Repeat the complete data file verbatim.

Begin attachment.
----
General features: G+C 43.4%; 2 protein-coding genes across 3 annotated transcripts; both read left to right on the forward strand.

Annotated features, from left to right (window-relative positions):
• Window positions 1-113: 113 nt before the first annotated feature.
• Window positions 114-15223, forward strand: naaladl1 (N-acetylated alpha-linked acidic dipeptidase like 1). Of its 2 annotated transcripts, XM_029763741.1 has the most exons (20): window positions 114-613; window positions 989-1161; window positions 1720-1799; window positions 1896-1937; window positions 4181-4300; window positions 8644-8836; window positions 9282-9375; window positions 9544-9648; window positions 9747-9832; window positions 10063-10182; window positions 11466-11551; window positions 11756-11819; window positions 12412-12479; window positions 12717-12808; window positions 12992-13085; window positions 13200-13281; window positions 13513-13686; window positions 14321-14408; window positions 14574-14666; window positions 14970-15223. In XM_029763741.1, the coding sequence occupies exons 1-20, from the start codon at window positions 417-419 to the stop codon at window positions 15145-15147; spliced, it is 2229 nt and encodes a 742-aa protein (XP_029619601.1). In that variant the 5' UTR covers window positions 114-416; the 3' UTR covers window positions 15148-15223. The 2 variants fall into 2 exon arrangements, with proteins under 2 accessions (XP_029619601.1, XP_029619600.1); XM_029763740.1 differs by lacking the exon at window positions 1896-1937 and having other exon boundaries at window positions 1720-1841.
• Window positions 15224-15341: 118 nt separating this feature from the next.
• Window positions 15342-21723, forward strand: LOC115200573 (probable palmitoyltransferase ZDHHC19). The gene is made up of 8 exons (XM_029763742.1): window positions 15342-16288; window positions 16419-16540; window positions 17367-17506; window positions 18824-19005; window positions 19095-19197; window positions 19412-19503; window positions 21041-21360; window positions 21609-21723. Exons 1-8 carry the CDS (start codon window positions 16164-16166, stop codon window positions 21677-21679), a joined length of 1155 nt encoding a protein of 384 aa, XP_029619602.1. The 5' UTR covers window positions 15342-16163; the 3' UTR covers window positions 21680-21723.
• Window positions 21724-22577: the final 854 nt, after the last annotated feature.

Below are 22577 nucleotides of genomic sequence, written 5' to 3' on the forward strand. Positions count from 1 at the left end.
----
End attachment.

General features: G+C 43.4%; 2 protein-coding genes across 3 annotated transcripts; both read left to right on the forward strand.

Annotated features, from left to right (window-relative positions):
• Window positions 1-113: 113 nt before the first annotated feature.
• Window positions 114-15223, forward strand: naaladl1 (N-acetylated alpha-linked acidic dipeptidase like 1). Of its 2 annotated transcripts, XM_029763741.1 has the most exons (20): window positions 114-613; window positions 989-1161; window positions 1720-1799; window positions 1896-1937; window positions 4181-4300; window positions 8644-8836; window positions 9282-9375; window positions 9544-9648; window positions 9747-9832; window positions 10063-10182; window positions 11466-11551; window positions 11756-11819; window positions 12412-12479; window positions 12717-12808; window positions 12992-13085; window positions 13200-13281; window positions 13513-13686; window positions 14321-14408; window positions 14574-14666; window positions 14970-15223. In XM_029763741.1, the coding sequence occupies exons 1-20, from the start codon at window positions 417-419 to the stop codon at window positions 15145-15147; spliced, it is 2229 nt and encodes a 742-aa protein (XP_029619601.1). In that variant the 5' UTR covers window positions 114-416; the 3' UTR covers window positions 15148-15223. The 2 variants fall into 2 exon arrangements, with proteins under 2 accessions (XP_029619601.1, XP_029619600.1); XM_029763740.1 differs by lacking the exon at window positions 1896-1937 and having other exon boundaries at window positions 1720-1841.
• Window positions 15224-15341: 118 nt separating this feature from the next.
• Window positions 15342-21723, forward strand: LOC115200573 (probable palmitoyltransferase ZDHHC19). The gene is made up of 8 exons (XM_029763742.1): window positions 15342-16288; window positions 16419-16540; window positions 17367-17506; window positions 18824-19005; window positions 19095-19197; window positions 19412-19503; window positions 21041-21360; window positions 21609-21723. Exons 1-8 carry the CDS (start codon window positions 16164-16166, stop codon window positions 21677-21679), a joined length of 1155 nt encoding a protein of 384 aa, XP_029619602.1. The 5' UTR covers window positions 15342-16163; the 3' UTR covers window positions 21680-21723.
• Window positions 21724-22577: the final 854 nt, after the last annotated feature.

Below are 22577 nucleotides of genomic sequence, written 5' to 3' on the forward strand. Positions count from 1 at the left end.